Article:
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Menna van Praag

Autor(a) de The House at the End of Hope Street

13 Works 1,209 Membros 114 Críticas

About the Author

Includes the name: Menna Van Praag

Image credit: Menna van Praag


Obras por Menna van Praag


Conhecimento Comum




Really enjoyed this book of feminism and magic.
secondhandrose | 48 outras críticas | Oct 31, 2023 |
Etta owns a dress shop. Each time a woman puts on a dress from Etta's shop it instills confidence in the woman to follow her dreams. Etta has raised her granddaughter, Cora since she was small. Etta would like nothing better than for Cora to find love. Cora is married to her job and seems oblivious to love.
Walt owns a bookstore and he and Cora have been friends since they were young. Walt has been in love with Cora for a long time.
Things get complicated when Walt, starts to read books on the radio and women all over England fall in love with his voice and write to him, some for advice and some in the hopes of falling in love with Walt.… (mais)
dara85 | 20 outras críticas | Jul 26, 2023 |
This book should come with major trigger warnings for trauma/content. It contains: child abuse, sexual abuse, self-harm, depression, suicidal thoughts, incest, injury, dementia, loss, fat-shaming, slut-shaming, racism – yes that’s a lot and I’ve probably missed some.

I was sent a free copy of the book via Netgalley in return for a review.

Please head over to my blog to read my full review: https://geeking-by.net/the-sisters-grimm-review/

As a lover of dark fairy tales, I’d be lying if I didn’t say that the word Grimm was not the first thing that grabbed my attention. I’m also a fan of the TV show Grimm so I was curious to see another work of fiction that seemed to be using the term as an identifier. Did these Sisters Grimm have anything in common with the Grimms from the show? Were they monster hunters too? Or was there something else happening here? I had no idea but I wanted to find out!

My feelings towards this book were quite ambiguous throughout; I didn’t dislike it, but I didn’t love it either. I continued reading eagerly to know what was going to happen, to follow the trail and find out how the mystery ended. However, at about 60% I began to realise that it was going to take a monumental showdown, and a massive twist at the conclusion to redeem the book in my eyes – and The Sisters Grimm failed to do that.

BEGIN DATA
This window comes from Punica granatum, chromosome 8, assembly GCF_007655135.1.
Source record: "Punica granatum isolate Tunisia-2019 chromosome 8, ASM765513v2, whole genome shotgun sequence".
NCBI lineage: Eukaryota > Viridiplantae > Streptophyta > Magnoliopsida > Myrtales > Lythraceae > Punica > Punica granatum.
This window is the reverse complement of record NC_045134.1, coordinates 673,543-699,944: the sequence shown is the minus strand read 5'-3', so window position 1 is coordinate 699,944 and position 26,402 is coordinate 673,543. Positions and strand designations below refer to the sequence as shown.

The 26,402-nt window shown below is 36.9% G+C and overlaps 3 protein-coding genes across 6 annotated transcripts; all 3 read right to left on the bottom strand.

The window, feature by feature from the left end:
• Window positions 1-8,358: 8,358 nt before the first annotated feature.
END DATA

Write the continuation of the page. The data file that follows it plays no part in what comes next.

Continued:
There were a few clever twists at the end that I didn’t see coming but overall it ended as I expected and that is not a good sign for me. I like to be surprised, I like to be shocked and have my heart torn from my chest, thrown to the ground and stomped all over. I don’t like reading a book that makes me roll my eyes and sigh at yet more trauma, more drama being thrown at the poor characters once again.

As the book went on I found it increasingly difficult to connect with it. The characters themselves were flimsy, based on and named after fairy tales in a way that reminded me of my time as a role player. They all have a Mary-Sue quality to them; the naive blue-eyed golden-haired girl, the fiery redhead, the token immigrant and the promiscuous Latino. The inconsistencies did not just stop with the weak characters either; it dips and dives between first/second person and past and presence tense, and the timelines are all over the place, darting from the present to the past without warning with multiple authors (7 at my counting).

The Sisters Grimm is the author’s first foray into fantasy, however, I would argue heavily against classing this as a fantasy novel. For me, it is magical realism rather than fantasy or urban fantasy. It's also being put forward as a fantasy novel by the publishers and it’s is the first book in a trilogy which is honestly baffling to me. While I have many issues with the book the ending wasn’t one of them; there were no loose ends, everything was wrapped up and it reads like a perfect stand-alone novel.

Trauma was the biggest theme of this book, which is why I’ve ended up devoting an entire sub-section of the review to the topic. It was quite troublesome to find so much trauma in this book because a) it’s supposed to be a fantasy novel and b) you’re someone with PTSD and mental health conditions. While I’m no stranger to fantasy novels including forms of trauma – after all you’d need to be living under a rock not to at least be familiar with the violence and trauma present in Game of Thrones series – I don’t expect it to be at the forefront of the novel. Fantasy to me is about the theme of fantasy, the world-building, the magic, and anything else is character development. Take all that away and you’ve just got contemporary fiction, possibly chick lit. Either way; not fantasy and certainly not something I would have read if it hadn’t come attached with the fantasy label.
… (mais)
justgeekingby | 22 outras críticas | Jun 6, 2023 |
Sweet but felt somewhat as if it ended abruptly.
cathy.lemann | 3 outras críticas | Mar 21, 2023 |


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½ 3.5

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